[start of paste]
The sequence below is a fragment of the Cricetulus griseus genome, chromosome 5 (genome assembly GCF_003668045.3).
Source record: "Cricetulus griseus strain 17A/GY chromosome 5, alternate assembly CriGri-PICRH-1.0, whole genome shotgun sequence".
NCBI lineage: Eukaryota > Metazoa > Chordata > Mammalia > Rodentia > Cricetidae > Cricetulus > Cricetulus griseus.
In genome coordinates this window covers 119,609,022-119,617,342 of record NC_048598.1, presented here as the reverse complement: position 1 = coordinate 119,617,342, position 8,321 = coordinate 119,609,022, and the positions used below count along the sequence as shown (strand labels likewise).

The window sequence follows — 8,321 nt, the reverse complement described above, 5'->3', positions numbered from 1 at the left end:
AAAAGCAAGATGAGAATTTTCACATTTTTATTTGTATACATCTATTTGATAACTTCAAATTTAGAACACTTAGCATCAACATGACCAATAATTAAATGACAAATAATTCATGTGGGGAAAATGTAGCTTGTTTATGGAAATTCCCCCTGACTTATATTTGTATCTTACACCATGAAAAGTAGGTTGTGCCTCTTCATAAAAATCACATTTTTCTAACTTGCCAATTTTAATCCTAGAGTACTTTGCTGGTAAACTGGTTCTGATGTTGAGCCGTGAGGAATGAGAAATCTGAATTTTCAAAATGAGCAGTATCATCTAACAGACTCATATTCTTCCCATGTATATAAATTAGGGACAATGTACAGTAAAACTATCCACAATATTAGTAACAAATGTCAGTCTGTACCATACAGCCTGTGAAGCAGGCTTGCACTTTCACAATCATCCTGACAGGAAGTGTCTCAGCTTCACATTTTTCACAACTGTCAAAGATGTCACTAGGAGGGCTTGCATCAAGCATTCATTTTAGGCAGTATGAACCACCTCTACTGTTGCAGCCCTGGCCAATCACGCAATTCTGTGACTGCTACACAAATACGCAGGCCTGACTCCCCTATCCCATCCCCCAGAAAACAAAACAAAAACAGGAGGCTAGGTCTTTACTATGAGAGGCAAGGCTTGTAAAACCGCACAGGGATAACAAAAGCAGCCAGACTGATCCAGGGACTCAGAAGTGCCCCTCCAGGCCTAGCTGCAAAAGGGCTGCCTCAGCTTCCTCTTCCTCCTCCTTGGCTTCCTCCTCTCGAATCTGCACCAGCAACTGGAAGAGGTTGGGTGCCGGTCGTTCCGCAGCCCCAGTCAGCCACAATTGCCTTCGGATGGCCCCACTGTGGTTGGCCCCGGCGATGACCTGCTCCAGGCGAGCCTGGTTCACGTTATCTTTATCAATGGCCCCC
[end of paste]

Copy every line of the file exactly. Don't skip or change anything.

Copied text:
The sequence below is a fragment of the Cricetulus griseus genome, chromosome 5 (genome assembly GCF_003668045.3).
Source record: "Cricetulus griseus strain 17A/GY chromosome 5, alternate assembly CriGri-PICRH-1.0, whole genome shotgun sequence".
NCBI lineage: Eukaryota > Metazoa > Chordata > Mammalia > Rodentia > Cricetidae > Cricetulus > Cricetulus griseus.
In genome coordinates this window covers 119,609,022-119,617,342 of record NC_048598.1, presented here as the reverse complement: position 1 = coordinate 119,617,342, position 8,321 = coordinate 119,609,022, and the positions used below count along the sequence as shown (strand labels likewise).

The window sequence follows — 8,321 nt, the reverse complement described above, 5'->3', positions numbered from 1 at the left end:
AAAAGCAAGATGAGAATTTTCACATTTTTATTTGTATACATCTATTTGATAACTTCAAATTTAGAACACTTAGCATCAACATGACCAATAATTAAATGACAAATAATTCATGTGGGGAAAATGTAGCTTGTTTATGGAAATTCCCCCTGACTTATATTTGTATCTTACACCATGAAAAGTAGGTTGTGCCTCTTCATAAAAATCACATTTTTCTAACTTGCCAATTTTAATCCTAGAGTACTTTGCTGGTAAACTGGTTCTGATGTTGAGCCGTGAGGAATGAGAAATCTGAATTTTCAAAATGAGCAGTATCATCTAACAGACTCATATTCTTCCCATGTATATAAATTAGGGACAATGTACAGTAAAACTATCCACAATATTAGTAACAAATGTCAGTCTGTACCATACAGCCTGTGAAGCAGGCTTGCACTTTCACAATCATCCTGACAGGAAGTGTCTCAGCTTCACATTTTTCACAACTGTCAAAGATGTCACTAGGAGGGCTTGCATCAAGCATTCATTTTAGGCAGTATGAACCACCTCTACTGTTGCAGCCCTGGCCAATCACGCAATTCTGTGACTGCTACACAAATACGCAGGCCTGACTCCCCTATCCCATCCCCCAGAAAACAAAACAAAAACAGGAGGCTAGGTCTTTACTATGAGAGGCAAGGCTTGTAAAACCGCACAGGGATAACAAAAGCAGCCAGACTGATCCAGGGACTCAGAAGTGCCCCTCCAGGCCTAGCTGCAAAAGGGCTGCCTCAGCTTCCTCTTCCTCCTCCTTGGCTTCCTCCTCTCGAATCTGCACCAGCAACTGGAAGAGGTTGGGTGCCGGTCGTTCCGCAGCCCCAGTCAGCCACAATTGCCTTCGGATGGCCCCACTGTGGTTGGCCCCGGCGATGACCTGCTCCAGGCGAGCCTGGTTCACGTTATCTTTATCAATGGCCCCC